Ecology Across Scales

from Individuals to Populations to Communities



Species are highly heterogeneous entities comprised of individuals that vary in their responses to ecological situations as a result of demographic or adaptive processes. While behavioral ecologists have
recently shifted from emphasizing grand mean population trends to considering the adaptive potential of
variation around the mean, spatial ecology largely has not. Individual differences in space use is an on-going research area of mine.



Environmental heterogeneity and context dependence are
ubiquitous concepts that link phenotypic expressions to the environment. For a given phenotype, particular spatial and social environments may be optimal. Subsequently, phenotypes link environmental processes with fitness and population dynamics, which is largely neglected in broad scale ecological modeling. I aim to explore the consequences of phenotypic composition for population dynamics.



Variation in population structure and dynamics ultimately can influence community interactions. In predicting facets of biodiversity, whether species richness, genetic, or functional diversity, it is necessary to understand species-environment relationships and how they might change under land use or climate change in the future.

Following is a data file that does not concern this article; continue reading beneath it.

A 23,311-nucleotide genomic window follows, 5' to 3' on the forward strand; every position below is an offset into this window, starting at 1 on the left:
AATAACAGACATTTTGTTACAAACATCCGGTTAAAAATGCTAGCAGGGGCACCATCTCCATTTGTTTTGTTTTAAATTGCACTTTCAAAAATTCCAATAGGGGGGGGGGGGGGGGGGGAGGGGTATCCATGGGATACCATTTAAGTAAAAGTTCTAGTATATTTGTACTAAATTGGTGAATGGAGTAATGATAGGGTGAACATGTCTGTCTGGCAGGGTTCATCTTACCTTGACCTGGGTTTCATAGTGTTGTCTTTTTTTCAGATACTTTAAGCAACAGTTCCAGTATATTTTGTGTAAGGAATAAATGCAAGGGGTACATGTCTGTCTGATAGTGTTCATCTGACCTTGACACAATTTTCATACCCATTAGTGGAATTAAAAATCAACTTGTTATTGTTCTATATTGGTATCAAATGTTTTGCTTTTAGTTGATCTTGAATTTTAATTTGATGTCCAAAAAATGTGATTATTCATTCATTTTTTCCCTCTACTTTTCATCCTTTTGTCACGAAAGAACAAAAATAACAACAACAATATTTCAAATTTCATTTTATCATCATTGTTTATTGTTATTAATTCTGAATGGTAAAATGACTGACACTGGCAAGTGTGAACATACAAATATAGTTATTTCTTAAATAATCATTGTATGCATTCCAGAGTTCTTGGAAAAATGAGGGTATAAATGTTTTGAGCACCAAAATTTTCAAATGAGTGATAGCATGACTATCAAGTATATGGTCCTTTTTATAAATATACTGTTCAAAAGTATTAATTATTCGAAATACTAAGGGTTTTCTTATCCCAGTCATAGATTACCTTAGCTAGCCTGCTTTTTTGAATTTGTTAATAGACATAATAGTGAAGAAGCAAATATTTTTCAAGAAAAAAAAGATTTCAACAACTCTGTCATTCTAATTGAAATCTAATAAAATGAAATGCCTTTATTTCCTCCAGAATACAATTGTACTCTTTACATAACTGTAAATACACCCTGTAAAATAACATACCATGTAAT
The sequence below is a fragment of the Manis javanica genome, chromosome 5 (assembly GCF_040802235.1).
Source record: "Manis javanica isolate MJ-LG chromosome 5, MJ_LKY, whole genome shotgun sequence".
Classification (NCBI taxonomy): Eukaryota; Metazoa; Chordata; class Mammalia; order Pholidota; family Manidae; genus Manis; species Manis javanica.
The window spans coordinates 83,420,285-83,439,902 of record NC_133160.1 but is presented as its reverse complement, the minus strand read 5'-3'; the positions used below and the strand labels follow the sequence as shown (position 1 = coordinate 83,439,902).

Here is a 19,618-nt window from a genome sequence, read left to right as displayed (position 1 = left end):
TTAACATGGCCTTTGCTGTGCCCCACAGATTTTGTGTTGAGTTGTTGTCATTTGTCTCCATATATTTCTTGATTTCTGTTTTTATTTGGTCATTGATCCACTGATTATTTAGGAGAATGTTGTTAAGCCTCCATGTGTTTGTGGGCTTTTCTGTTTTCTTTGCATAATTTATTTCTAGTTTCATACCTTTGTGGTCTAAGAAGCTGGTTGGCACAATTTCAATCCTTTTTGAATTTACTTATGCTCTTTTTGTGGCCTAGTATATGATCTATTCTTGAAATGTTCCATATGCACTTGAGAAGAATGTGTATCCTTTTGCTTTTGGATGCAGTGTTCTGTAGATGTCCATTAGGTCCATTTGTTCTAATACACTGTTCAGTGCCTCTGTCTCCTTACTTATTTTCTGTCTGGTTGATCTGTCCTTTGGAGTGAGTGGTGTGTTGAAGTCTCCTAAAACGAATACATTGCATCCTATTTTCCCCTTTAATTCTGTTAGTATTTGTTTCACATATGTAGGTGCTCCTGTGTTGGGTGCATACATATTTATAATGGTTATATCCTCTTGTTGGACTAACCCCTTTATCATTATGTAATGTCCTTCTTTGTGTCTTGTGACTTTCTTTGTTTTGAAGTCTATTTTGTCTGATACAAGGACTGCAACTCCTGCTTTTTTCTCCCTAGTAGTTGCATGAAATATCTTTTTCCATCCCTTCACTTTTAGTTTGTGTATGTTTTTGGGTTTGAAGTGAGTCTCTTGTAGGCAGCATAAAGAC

Broadly speaking, my research interests revolve around understanding behavioral variation, and how this variation scales from individual differences through population dynamics, and community interactions especially in Spatial contexts. My *big* questions are about how species' spatial and environmental distributions arise. What genetic, physiological, or environmental mechanisms underlie animals' spatial behavior? Why do individuals, populations, and species differ in their behavior? What are the consequences of individual variation in spatial behavior for populations and communities?

I draw theory and methods from behavioral ecology, spatial science, data science, and applied statistics for a multidisciplinary and multiscale approach to the study of ecology. I work with a variety of study systems using empirical (both field and lab), and theoretical (with computer simulations) approaches to tackle these questions. 


Utah Cooperative Fish and Wildlife Research Unit

Utah State University

Wildland Resources Department

5200 Old Main Hill

Logan, UT 84322

erica.stuber <at>


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